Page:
Decided to get out of the smoke for a few days this week by telling Mrs W that we were going to spend a few days in the Peak District. Little did she know that my cunning plan included spending Monday at a seminar on Barley Wine organised by the Guild of Beer Writers and hosted by Thornbridge Brewery - a match made in heaven.
My notes are copious so I must have learned something but it was followed by a long tasting of various barley wine style beers so much is now dead brain cells. I will do my best to share some highlights without getting bogged down in the detail :
Some 50 beer writers and brewers pitched up at Thornbridge Hall such was the pull of barley wine for an afternoon of speakers and tastings. First up to speak was Mark Dorber who gave a talk on the style of various strong beers; followed by John Keeling from Fullers to share the history of Golden Pride and Fullers Vintage and the merits of using a parti-gyle brewing method. Next came Steve Wellington of White Shield Brewery to give the history of barley wine from a Burton perspective and lastly an American viewpoint by Steve Grossman from Sierra Nevada Brewery.
A short break here for a cheese and beer tasting. Woodforde's Headcracker matched with a Cheddar, Fullers Golden Pride together with mature Stilton and Thornbridge Alliance with a Somerset Brie; perfectly illustrating that beer (particularly strong beer) is a far better match with cheese that the more populist "cheese and wine".
Back to the classroom and we were entertained by wise old beer sage, Barrie Pepper; the micro brewers perspective from Steve Gibbs at Durham Brewery; Jeff Rosenmeyer of Lovibonds Brewery then gave the story of his fabulous Wheat Wine, a barley wine in a wheat beer style (of which more another day), and finally Peter Brown with his views on how to sell the stuff.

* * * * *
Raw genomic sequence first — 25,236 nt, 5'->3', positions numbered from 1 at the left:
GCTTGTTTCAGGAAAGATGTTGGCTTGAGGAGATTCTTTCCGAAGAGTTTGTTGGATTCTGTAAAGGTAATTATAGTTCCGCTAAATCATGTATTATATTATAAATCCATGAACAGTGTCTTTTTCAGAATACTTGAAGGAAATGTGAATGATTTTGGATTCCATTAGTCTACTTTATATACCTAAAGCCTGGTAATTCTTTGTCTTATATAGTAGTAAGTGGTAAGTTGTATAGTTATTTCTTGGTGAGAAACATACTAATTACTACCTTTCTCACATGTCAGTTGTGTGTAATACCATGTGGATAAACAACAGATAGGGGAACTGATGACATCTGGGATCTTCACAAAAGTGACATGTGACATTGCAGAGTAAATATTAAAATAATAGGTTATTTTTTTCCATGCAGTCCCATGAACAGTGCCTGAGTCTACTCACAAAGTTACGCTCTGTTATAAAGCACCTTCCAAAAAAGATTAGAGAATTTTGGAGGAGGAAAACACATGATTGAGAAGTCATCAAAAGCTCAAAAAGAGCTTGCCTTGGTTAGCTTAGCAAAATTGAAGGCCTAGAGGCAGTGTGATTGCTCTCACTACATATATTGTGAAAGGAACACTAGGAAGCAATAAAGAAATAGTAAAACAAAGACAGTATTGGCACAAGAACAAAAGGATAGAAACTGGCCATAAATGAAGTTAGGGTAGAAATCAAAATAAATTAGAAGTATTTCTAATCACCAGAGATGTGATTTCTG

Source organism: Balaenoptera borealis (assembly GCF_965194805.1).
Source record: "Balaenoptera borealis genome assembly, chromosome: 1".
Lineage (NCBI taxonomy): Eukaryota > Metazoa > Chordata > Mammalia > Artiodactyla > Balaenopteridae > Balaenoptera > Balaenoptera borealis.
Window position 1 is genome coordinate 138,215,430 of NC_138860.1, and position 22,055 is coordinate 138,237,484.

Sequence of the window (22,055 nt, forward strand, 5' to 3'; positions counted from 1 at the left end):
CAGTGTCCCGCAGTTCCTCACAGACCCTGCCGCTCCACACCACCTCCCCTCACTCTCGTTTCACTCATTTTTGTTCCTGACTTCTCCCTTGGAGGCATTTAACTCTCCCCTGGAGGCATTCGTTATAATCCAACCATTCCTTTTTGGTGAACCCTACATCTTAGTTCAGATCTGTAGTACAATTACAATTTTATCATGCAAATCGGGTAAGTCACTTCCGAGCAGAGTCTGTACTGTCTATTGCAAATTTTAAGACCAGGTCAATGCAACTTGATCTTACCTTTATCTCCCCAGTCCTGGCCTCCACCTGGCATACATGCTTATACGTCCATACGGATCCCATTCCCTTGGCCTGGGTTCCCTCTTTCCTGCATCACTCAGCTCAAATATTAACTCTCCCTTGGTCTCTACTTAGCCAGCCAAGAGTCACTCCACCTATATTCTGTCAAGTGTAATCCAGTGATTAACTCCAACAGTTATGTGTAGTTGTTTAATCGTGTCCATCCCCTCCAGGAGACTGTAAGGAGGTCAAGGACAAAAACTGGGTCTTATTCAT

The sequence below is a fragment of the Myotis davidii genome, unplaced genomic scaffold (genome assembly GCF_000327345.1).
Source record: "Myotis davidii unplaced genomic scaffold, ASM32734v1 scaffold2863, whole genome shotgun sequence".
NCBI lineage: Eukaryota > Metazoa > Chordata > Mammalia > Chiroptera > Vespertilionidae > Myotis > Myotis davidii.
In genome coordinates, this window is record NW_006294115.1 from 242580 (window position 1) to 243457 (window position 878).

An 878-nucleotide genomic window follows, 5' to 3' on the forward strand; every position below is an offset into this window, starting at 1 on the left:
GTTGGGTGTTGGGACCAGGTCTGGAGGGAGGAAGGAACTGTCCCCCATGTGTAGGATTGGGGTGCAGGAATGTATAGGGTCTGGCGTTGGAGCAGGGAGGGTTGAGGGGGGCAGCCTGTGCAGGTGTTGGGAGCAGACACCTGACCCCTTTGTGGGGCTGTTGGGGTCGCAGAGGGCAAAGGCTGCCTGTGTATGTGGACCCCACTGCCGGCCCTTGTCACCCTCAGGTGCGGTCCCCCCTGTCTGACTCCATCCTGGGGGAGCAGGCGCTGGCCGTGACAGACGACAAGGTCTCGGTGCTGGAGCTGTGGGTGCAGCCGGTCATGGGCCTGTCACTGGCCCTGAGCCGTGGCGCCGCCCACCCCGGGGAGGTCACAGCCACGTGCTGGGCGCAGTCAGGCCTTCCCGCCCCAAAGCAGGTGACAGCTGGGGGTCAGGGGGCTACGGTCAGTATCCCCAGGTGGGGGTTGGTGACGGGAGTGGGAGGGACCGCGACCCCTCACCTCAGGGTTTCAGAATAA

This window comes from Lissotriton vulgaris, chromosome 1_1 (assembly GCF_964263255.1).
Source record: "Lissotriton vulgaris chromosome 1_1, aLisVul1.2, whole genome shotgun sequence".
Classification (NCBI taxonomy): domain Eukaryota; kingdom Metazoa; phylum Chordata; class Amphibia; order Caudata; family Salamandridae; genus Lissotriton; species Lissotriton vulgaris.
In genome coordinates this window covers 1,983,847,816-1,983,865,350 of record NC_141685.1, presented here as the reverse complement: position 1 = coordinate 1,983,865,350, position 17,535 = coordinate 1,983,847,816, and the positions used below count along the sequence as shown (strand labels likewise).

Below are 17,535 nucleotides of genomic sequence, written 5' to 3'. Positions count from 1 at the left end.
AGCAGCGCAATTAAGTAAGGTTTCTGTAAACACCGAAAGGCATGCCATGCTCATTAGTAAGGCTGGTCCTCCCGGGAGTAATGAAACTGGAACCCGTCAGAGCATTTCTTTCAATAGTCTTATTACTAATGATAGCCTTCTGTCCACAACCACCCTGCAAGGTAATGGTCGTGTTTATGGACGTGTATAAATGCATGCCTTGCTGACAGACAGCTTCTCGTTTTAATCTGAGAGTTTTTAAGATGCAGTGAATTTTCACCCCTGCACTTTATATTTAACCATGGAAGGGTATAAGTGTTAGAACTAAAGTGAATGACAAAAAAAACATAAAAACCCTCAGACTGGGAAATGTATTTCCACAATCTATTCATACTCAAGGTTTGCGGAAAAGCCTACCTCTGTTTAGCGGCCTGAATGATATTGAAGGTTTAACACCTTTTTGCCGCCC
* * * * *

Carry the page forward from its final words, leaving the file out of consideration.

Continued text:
This was followed by some tucker and an unrivalled selection of beers to taste including a Fullers Vintage from 1999 to show how such strong beers are able to mature once bottled, a Sierra Nevada Bigfoot that had been highly hopped (never ?) and matured in whisky cask, and the Lovibonds Gold Reserve, the Wheat Wine loaded with honey and on draught, (CAMRA activists look away now) and served chilled with a CO2 dispense.
The bus taking most of the delegates back to Sheffield station left at 7.15pm at which point I wandered off down the pitch black, tree lined lane to feel my way back to my hotel a mile or so away.
A great day ! Hopefully the legacy of the seminar will be more barley wine produced by brewers large and small. There were certainly some enthusiastic brewers there on the day and hopefully enough writers will follow it up to demonstrate that barley wine is no longer a drink for the old ladies to drink while their hubbies take a pint of mild. It is a beer style that can accommodate different drinking occasions, matches with good food and is very approachable in small volumes - a single serve nip or a 70cl bottle made for sharing - before, after or during a meal, or just a quiet contemplative warming glassful at the end of a long day.